The damage must be proved. It consists of the loss or damage which the plaintiff suffers by reason of the act which constitutes the cause of action. The specific cause of action is based on Article 146(6) of the Constitution, which provides for “just and reasonable” compensation and which is a cause sui generis. Thus, the rules determining damages are different from those under common law. It has been decided by case law that moral damage does not form an immediate consequence of the annulled illegal administrative act and it is not covered.

What is the procedure followed during examination of the Application for Annulment by the Supreme Court of Cyprus?

(I) The procedure begins with the filing of the application for annulment by the Applicant. The said Application has a specified Form which must be complied with. The application must, amongst others, contain the name of the Respondent (i.e. the administrative organ which issued the act challenged), the requested remedy, the legal reasons (i.e. reasons cited by the Applicant in order to annul the administrative act, being challenged) and, in summary, all essential facts. The common reasons for annulment are the following:

  • Lack of competency
  • Violation of the provisions of the Constitution and the Law
  • Procedural Irregularity
  • Lack of adequate reasoning
  • Violation of the principle of equality
  • Violation of the principle of natural justice
  • Improper exercise of discretionary power.
  • Abuse of power
  • Factual and legal error
  • Lack of due inquiry
  • Violation of the principle of proper administration

(II) The Respondent must file an opposition within 21 days, in a specified form.

(III) During trial, an interested party may intervene if he has a legitimate interest as to whether or not the act is annulled.

(IV) The Applicant has a right to inspect the administrative file.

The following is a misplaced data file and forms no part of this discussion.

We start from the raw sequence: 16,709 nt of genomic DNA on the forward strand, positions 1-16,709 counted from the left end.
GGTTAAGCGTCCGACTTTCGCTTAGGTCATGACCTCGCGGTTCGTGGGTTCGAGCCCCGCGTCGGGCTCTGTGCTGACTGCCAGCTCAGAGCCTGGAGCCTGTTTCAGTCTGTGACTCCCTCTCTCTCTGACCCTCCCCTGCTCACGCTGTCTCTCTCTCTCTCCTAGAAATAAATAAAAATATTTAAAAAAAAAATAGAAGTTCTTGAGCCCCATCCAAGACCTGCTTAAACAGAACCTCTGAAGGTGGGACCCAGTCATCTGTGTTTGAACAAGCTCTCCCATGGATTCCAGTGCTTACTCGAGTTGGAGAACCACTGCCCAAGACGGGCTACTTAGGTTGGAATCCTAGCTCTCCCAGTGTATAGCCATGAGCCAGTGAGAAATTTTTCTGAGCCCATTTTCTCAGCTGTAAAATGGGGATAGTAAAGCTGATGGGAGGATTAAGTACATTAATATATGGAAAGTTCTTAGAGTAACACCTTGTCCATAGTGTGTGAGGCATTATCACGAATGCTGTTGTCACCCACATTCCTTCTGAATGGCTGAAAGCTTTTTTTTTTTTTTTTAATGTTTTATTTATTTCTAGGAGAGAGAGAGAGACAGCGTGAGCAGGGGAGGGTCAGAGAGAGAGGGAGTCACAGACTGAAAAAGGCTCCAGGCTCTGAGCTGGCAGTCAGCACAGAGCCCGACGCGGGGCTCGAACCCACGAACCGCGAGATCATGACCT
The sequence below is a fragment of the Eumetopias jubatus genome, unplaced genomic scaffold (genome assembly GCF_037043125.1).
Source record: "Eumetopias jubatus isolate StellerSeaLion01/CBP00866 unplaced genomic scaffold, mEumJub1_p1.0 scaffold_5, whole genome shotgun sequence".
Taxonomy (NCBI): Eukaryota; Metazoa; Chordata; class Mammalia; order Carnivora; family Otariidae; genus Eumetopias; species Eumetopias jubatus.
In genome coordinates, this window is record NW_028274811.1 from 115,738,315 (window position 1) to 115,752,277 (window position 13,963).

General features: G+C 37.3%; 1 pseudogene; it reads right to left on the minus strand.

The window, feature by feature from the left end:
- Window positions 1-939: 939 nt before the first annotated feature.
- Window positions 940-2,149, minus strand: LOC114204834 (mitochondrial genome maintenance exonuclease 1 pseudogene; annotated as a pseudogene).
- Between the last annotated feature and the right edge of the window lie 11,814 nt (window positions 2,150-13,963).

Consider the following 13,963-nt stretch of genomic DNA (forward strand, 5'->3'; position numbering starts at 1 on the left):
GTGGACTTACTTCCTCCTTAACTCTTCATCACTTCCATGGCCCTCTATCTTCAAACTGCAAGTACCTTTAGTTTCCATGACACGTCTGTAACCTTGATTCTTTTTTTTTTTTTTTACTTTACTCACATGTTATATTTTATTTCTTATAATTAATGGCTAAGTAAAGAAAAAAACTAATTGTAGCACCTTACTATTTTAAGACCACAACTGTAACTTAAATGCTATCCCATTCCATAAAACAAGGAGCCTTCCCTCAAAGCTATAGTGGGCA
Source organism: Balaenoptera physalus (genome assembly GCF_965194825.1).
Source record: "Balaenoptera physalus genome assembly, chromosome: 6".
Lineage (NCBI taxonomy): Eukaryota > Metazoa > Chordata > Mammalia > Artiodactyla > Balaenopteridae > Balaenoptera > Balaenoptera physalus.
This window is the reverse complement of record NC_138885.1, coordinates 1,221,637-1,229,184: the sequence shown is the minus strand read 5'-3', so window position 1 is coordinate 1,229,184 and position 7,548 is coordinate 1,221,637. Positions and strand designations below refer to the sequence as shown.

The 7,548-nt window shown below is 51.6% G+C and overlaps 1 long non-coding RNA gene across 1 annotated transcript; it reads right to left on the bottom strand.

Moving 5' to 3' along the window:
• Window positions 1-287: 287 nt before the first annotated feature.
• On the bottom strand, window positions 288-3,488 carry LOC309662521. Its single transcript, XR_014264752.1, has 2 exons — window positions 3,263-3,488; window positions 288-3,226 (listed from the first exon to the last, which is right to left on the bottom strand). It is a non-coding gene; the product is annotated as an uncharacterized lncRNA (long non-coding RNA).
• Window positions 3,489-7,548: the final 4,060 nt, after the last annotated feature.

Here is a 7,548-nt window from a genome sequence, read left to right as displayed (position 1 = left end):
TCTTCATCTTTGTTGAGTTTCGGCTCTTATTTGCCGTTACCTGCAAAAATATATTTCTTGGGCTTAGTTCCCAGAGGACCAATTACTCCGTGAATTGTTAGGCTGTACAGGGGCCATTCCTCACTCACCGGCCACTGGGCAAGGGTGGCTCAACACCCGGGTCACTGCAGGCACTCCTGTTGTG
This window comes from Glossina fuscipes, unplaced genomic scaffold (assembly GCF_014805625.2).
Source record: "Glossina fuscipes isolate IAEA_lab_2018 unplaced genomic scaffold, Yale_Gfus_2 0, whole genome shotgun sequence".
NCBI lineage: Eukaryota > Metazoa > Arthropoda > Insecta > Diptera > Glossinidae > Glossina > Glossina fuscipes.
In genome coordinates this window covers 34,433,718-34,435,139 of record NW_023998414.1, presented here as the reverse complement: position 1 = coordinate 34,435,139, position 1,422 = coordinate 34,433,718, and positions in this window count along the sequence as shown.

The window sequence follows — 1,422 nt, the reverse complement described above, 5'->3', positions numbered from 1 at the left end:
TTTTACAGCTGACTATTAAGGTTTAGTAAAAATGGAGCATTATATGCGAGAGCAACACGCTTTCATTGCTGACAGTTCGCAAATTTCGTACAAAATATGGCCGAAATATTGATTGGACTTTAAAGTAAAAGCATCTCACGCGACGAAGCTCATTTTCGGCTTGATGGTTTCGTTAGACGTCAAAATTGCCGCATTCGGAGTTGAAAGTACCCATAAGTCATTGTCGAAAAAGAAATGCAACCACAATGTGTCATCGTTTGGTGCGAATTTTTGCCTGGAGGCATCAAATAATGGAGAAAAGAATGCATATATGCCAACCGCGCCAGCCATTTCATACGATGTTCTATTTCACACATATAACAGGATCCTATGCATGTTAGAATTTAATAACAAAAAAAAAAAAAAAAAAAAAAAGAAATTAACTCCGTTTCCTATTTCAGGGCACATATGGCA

(V) Written submissions are filed by the parties, which specify the issues under dispute:

  • Firstly, the written submission of the Applicant is filed;
  • Secondly, the Respondent and interested parties file their submissions;  and
  • Finally, the Applicant may submit a written answer.

(VI) The case will be fixed for final clarifications and to file the administrative file at Court. Judgement is reserved.

(VII) The Supreme Court, while adjudicating upon Applications for Annulment, applies an inquisitorial system with broad power. In an administrative trial, the judgment of the Court cannot put the Applicant in a worse position than before.

In most cases, when one of the reasons for annulment put forward by the Applicant is satisfied, the decision challenged will be annulled and the Court will not move on to consider the other reasons.

What costs are paid during the procedure of an Application for Annulment and a Revisional Appeal?

Applications for Annulment:

  • The Applicant pays a fee of approximately €90 in order to file his Application.
  • The Respondent and the interested party pays approximately a fee of € 35 in order to file an appearance.

Upon Appeal:

  • The Appellant pays a fee of approximately € 120 in order to file his appeal.
  • The Respondent will pay approximately a fee of € 52 in order to file an appearance. The legal costs vary and depend upon the subject matter and the nature of each case. With its judgement, the Court will grant an order as to costs in favour of one of the parties. Such issue falls within the Court’s discretion. As a rule, costs will follow the result of the trial.

What are the main matters that fall within the control of the Supreme Court during its revisional jurisdiction?

Matters related and/or resulting from:

  • Appointments, promotions, transfers of public officers.